Student teachers bring with them a variety of perceptions relating to their own ability and confidence both in their own musical ability and in their ability to teach music in the generalist classroom. These perceptions have been influenced by students' background in the years prior to their University enrollment. Some students are confident while others are very anxious about the thought of teaching music to a classroom of school children. This study investigates if there is a correlation between the age of the students, their tertiary entrance score, year level, socioeconomic background, and their anxiety in relation to music education, their confidence in teaching music lessons and their musical background.
Student teachers enrolling in University or other teacher training institutions bring with them a variety of perceptions relating to their own ability and confidence both in their own musical ability and in their ability to teach music in the generalist classroom. These perceptions have been influenced by students' background in the years prior to their University enrollment. Some students are confident while others are very anxious about the thought of teaching music to a classroom of school children. Earlier research (Mills, 1989, Russell-Bowie, 1993) indicates that approximately 60 - 70% of Primary Teacher Education students enter their primary teachers training having minimal, if any, formal music education experience, either from school or from out-of-school activities. Lephard (1995) adds to these observations, indicating that `the majority of students entering university for generalist training do not have substantial music literacy, and the time allotment for music is inadequate to produce teachers who are sufficiently competent and confident to successfully implement a music program'. Some evidence seems to indicate that a lack of a good background in music education decreases the student's self-concept in regard to their ability to make or teach music. This is alluded to in the Plowden Report (CACE, 1967:251) from Britain, which indicates that primary teachers' lack of confidence and ability resulted from inadequate teaching in their Secondary and Tertiary education.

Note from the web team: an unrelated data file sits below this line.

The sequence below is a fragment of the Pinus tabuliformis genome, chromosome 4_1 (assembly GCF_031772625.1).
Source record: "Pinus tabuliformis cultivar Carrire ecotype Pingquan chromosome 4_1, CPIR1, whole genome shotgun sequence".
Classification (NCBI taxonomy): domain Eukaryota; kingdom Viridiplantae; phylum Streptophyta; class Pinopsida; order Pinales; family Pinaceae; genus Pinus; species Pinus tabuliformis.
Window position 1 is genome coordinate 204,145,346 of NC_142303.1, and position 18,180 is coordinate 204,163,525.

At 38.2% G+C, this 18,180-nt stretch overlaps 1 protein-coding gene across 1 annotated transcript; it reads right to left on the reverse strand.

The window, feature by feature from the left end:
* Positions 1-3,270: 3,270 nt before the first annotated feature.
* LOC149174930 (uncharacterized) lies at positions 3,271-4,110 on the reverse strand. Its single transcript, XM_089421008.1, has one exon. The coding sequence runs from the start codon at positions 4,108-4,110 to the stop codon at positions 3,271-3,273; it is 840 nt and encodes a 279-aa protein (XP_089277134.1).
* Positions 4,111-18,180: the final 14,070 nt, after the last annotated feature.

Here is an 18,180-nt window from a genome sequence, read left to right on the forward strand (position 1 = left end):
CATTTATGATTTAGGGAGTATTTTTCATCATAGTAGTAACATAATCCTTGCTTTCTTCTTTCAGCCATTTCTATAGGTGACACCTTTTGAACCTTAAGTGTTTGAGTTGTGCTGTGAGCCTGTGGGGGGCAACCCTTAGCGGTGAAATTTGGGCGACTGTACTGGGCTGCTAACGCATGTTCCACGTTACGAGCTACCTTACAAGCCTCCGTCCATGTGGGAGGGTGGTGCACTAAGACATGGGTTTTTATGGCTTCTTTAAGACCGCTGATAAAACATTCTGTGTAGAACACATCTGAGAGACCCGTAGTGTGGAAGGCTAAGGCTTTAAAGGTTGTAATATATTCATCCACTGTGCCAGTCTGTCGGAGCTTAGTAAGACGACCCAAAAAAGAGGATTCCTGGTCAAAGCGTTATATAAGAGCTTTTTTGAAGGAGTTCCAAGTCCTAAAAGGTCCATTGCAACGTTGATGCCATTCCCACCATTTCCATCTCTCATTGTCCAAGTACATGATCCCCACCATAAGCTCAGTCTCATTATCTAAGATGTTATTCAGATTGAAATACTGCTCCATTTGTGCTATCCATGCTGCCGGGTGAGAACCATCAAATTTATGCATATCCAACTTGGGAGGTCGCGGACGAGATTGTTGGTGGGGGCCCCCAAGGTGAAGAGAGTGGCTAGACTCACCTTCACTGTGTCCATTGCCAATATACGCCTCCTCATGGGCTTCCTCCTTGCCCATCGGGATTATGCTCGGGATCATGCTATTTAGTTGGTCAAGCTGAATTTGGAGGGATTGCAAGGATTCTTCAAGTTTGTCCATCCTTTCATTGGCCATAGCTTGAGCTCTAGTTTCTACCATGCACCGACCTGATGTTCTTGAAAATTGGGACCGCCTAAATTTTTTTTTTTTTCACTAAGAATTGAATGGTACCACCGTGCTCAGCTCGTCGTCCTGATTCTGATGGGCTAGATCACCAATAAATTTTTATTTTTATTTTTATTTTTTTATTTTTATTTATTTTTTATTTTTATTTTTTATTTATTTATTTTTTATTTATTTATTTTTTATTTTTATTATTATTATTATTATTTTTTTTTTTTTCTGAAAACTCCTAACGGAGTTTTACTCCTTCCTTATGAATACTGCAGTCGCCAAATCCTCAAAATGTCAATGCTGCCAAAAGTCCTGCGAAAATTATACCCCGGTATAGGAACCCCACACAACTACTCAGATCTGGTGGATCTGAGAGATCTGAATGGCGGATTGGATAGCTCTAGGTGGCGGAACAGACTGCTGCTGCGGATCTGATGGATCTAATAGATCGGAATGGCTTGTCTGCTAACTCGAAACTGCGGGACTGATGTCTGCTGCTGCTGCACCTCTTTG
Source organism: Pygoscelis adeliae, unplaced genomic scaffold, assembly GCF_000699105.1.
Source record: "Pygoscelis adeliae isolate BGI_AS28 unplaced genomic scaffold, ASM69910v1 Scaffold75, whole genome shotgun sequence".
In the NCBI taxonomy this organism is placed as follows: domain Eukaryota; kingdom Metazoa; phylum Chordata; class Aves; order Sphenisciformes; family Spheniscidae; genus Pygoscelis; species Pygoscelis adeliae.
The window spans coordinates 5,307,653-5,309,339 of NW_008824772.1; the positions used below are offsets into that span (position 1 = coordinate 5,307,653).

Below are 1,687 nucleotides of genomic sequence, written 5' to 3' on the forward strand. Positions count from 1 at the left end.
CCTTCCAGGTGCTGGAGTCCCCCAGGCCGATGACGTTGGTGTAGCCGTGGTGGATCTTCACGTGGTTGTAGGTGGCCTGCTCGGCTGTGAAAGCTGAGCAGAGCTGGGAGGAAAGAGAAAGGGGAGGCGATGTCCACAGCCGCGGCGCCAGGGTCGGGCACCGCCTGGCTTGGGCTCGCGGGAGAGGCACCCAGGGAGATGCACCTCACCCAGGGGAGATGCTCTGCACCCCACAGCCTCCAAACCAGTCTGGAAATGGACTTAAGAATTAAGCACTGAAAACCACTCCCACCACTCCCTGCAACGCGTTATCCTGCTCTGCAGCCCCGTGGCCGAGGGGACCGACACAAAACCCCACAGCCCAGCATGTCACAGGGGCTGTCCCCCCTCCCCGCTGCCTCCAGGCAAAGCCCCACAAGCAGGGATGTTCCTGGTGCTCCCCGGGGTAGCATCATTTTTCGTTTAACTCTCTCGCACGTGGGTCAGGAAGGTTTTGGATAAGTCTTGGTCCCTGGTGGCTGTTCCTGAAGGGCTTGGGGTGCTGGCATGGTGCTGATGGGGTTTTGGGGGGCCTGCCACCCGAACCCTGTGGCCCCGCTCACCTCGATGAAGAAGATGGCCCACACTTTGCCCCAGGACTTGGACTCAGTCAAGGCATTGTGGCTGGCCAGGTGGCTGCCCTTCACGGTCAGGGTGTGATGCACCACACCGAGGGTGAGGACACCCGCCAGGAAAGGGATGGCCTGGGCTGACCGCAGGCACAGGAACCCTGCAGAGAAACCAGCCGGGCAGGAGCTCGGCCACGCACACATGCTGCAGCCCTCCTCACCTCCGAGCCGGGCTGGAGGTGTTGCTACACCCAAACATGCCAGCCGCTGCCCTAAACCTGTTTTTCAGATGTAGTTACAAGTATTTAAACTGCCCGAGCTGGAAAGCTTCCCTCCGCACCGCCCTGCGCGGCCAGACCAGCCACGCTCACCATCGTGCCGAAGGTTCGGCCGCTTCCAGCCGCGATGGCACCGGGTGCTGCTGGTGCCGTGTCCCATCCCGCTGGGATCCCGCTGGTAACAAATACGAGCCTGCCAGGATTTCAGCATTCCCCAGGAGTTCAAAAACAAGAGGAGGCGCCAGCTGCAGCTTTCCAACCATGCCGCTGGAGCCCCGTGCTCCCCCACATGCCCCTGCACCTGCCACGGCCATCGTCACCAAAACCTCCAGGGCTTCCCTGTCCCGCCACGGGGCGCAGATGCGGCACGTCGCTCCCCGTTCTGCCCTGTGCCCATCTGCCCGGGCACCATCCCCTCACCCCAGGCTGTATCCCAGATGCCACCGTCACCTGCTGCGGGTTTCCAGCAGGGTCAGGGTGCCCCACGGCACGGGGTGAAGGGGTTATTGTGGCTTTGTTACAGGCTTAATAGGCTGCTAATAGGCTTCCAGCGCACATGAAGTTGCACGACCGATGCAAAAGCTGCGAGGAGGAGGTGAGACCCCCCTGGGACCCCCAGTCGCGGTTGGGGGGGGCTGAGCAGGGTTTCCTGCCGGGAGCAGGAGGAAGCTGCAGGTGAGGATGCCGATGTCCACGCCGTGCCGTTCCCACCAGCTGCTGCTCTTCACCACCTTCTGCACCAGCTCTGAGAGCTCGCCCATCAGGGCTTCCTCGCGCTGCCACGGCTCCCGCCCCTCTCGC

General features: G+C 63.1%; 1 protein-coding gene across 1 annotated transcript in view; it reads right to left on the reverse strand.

There has been at least some support in empirical research for the relationship between parental involvement and interest in music and their children's musical outcomes. For example, Russell-Bowie (1993) has shown that family background factors such as income, language background, and urban living were significant factors related to the amount of musical experiences children have at home, the priority their local primary schools give to music, and the priority their parents give to music.
However, many families, and indeed schools, are not providing children with this nurturing musical background. Many Australian public schools are reaping the results of decades of inadequate music education in most primary schools as children who have come through this system are now back in schools as teachers or are training to be teachers. Because of the lack of supportive family background and adequate training in music, generalist teachers are anxious about, and lack confidence in teaching each of these subjects and therefore often end up omitting the subjects from their program (Russell-Bowie, 1993). The seriousness of the situation has been reflected repeatedly in numerous reports into Arts Education over the past 35 years and anecdotally, this scenario is repeated in classrooms around the world where generalist teachers are required to teach music and the other arts. This study samples preservice teachers from five different countries and examines factors relating to their anxiety about, and their confidence in music education.
This study was part of a larger Creative Arts: Students' Attitudes - National and Overseas Associates (CASANOVA) study. The aim was to survey a sample of generalist Teacher Education students from six Universities or Colleges of Education around the world to investigate their attitudes towards the Creative Arts. …